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The FDA Neurological Devices Panel met to consider the Agency’s proposal to reclassify cranial electrotherapy stimulator (CES) devices to Class III with premarket approval.
Depending on your point of view, a recent FDA advisory committee recommendation could either reduce availability of helpful nondrug technology for psychiatric conditions or reduce availability of unproven devices that can do more harm than good.
The Neurological Devices Panel met in February to consider the Agency’s proposal to reclassify cranial electrotherapy stimulator (CES) devices to Class III with premarket approval (PMA) and to respond to the petitions of 3 manufacturers of currently marketed devices who are opposing the new classification, with its corresponding requirement to submit sufficient evidence of safety and effectiveness for the PMA.
The CES devices, one marketed for 30 years, had been approved by the FDA as Class III for the indication of “insomnia, depression, and anxiety” through a “pre-amendment” regulatory pathway (510[k]), which required only demonstration of substantial equivalence to legally marketed devices predating FDA regulation. These devices are distinct from separately regulated transcranial magnetic stimulation, transcutaneous electrical stimulation, and electroconvulsive therapy, and from transcranial direct stimulation, which is not yet regulated.
Advocates for the less restrictive Class II category, which requires general or special postmarket controls without PMA, include Jerrold Rosenbaum, MD, Chief of Psychiatry at Massachusetts General Hospital in Boston.
“I support CES receiving Class II status in light of its safety in fairly extensive use and positive results observed by many who use it,” Rosenbaum related in a correspondence included in one manufacturer’s petition. “This appears to be a very low risk device without serious side effects.”
Correspondence supporting the lower-risk classification was also received from the Department of the Army. Colonel Dallas Hack, MD, Director of the US Army Combat Casualty Care Research Program, indicated, “CES devices have been prescribed for the treatment of soldiers and veterans with neuropsychiatric conditions who do not respond to psychotropic medications or do not comply with prescriptions.”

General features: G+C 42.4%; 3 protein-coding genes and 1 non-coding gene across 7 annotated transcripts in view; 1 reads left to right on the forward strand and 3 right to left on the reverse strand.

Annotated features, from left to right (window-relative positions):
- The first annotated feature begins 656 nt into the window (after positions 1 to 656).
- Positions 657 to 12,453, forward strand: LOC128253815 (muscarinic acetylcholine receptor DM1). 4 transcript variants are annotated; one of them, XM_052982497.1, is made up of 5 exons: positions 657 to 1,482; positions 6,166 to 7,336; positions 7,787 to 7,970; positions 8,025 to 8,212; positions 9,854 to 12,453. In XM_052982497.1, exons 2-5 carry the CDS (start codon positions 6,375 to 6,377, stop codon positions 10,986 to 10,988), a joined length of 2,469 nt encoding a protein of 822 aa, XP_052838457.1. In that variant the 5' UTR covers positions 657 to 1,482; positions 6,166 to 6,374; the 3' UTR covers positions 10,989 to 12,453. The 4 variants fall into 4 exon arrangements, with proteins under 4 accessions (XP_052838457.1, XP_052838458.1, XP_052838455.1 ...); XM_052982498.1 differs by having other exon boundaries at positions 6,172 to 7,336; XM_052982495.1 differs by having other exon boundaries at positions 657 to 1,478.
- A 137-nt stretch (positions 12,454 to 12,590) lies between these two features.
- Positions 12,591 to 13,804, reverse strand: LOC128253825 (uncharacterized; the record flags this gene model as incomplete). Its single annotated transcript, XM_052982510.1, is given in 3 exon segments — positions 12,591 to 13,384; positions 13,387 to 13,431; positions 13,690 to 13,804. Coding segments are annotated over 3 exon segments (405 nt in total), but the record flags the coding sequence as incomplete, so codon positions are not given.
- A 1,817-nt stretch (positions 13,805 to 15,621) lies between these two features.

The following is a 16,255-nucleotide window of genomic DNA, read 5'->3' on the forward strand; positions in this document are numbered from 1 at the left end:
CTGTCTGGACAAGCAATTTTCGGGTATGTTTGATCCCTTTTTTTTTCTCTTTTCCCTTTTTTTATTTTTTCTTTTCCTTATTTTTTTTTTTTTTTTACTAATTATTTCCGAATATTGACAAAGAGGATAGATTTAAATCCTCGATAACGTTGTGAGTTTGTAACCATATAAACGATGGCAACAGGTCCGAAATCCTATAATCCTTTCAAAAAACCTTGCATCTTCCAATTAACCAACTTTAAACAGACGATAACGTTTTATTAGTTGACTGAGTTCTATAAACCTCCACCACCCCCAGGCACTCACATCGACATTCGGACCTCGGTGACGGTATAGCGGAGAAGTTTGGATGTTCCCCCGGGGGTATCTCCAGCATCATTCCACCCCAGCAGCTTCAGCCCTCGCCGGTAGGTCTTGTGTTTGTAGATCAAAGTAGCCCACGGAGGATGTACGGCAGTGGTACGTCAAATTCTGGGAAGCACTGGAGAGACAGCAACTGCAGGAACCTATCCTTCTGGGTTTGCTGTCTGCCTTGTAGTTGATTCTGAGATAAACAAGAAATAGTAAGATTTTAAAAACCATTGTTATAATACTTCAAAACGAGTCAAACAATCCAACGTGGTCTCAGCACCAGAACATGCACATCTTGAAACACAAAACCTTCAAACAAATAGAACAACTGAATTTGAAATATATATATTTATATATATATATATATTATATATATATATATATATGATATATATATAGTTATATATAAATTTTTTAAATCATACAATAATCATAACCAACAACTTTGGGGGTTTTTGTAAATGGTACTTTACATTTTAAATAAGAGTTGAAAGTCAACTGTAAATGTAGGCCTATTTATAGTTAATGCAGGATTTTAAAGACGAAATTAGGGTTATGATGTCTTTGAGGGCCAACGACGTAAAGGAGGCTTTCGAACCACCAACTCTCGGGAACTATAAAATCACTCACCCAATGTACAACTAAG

FDA seeks proof of effectiveness, safety
The FDA provided the panel with a review of studies conducted since 1970 on the use of the CES devices for their labeled indications. The Agency reported finding mixed results and problems in study size, design, and methodology. The reviewers concluded, “FDA believes the available valid scientific evidence does not demonstrate that CES will provide a reasonable assurance of effectiveness for the indication of ‘insomnia, depression, anxiety.’”
Because 2 of the manufacturer petitions had requested consideration of CES use in patients with comorbid substance abuse, the Agency also reviewed available studies in these populations. There were relatively few studies, generally small and with methodology limitations, which the reviewers also found insufficient to indicate safety or effectiveness.
Although common adverse effects of the devices, such as skin irritation, headaches, and dizziness, were generally found to be tolerable and were characterized by the advisory panel as “appropriate risks,” the Agency report also noted the potential risk of seizure “or other adverse effects from electrical stimulation of the brain.”
The principle safety concern, however, is the worsening of the condition being treated if the device is not effective. “A key concern stemming from our review of the literature,” the FDA reported, “is that use of CES in lieu of more effective, proven therapies may present undue risk to patients whose psychiatric conditions may worsen if untreated.”
Lowering the risk category of the CES devices to Class II would group them with an array of devices that are marketed with general or special controls, including syringes, infusion pumps, and condoms. Postmarket controls include patient registration and monitoring programs as well as guidance documents. The Class III devices for which PMA of safety and effectiveness data are required include implantable pacemakers, implantable spinal cord stimulators, and replacement heart valves.
The majority of the panel concurred with the Agency report and recommended reclassifying the CES devices from “pre-amendment” Class III to the current Class III category with PMA requirement. Two panel members, however, along with the patient representative and the industry representative recommended Class II, and an additional panel member recommended Class II for use in anxiety.
In determining that the CES devices should be reclassified as Class III with PMA, the panel rejected the manufacturers’ petitions for the devices to remain on the market with special controls. The panel meeting summary explained, “In light of the available scientific evidence, the panel generally concluded that since the benefits did not outweigh the risks, the devices should be Class III, thus negating the need for discussion of special controls.”